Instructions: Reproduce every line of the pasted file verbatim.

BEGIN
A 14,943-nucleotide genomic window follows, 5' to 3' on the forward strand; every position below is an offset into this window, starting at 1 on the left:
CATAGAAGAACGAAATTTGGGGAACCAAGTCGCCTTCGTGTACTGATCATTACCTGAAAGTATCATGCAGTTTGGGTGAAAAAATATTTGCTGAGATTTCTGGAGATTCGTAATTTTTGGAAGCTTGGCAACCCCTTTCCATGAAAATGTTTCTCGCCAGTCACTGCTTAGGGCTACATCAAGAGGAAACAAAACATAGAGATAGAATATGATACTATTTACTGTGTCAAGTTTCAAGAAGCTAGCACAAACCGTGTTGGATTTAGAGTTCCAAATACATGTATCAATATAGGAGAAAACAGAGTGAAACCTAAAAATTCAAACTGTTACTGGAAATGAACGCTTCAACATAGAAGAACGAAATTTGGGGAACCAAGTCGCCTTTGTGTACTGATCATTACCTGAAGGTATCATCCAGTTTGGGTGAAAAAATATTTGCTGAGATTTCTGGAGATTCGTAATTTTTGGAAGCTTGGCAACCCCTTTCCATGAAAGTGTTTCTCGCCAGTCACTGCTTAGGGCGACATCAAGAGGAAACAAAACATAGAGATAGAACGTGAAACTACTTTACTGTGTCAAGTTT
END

A 14,943-nucleotide genomic window follows, 5' to 3' on the forward strand; every position below is an offset into this window, starting at 1 on the left:
CATAGAAGAACGAAATTTGGGGAACCAAGTCGCCTTCGTGTACTGATCATTACCTGAAAGTATCATGCAGTTTGGGTGAAAAAATATTTGCTGAGATTTCTGGAGATTCGTAATTTTTGGAAGCTTGGCAACCCCTTTCCATGAAAATGTTTCTCGCCAGTCACTGCTTAGGGCTACATCAAGAGGAAACAAAACATAGAGATAGAATATGATACTATTTACTGTGTCAAGTTTCAAGAAGCTAGCACAAACCGTGTTGGATTTAGAGTTCCAAATACATGTATCAATATAGGAGAAAACAGAGTGAAACCTAAAAATTCAAACTGTTACTGGAAATGAACGCTTCAACATAGAAGAACGAAATTTGGGGAACCAAGTCGCCTTTGTGTACTGATCATTACCTGAAGGTATCATCCAGTTTGGGTGAAAAAATATTTGCTGAGATTTCTGGAGATTCGTAATTTTTGGAAGCTTGGCAACCCCTTTCCATGAAAGTGTTTCTCGCCAGTCACTGCTTAGGGCGACATCAAGAGGAAACAAAACATAGAGATAGAACGTGAAACTACTTTACTGTGTCAAGTTT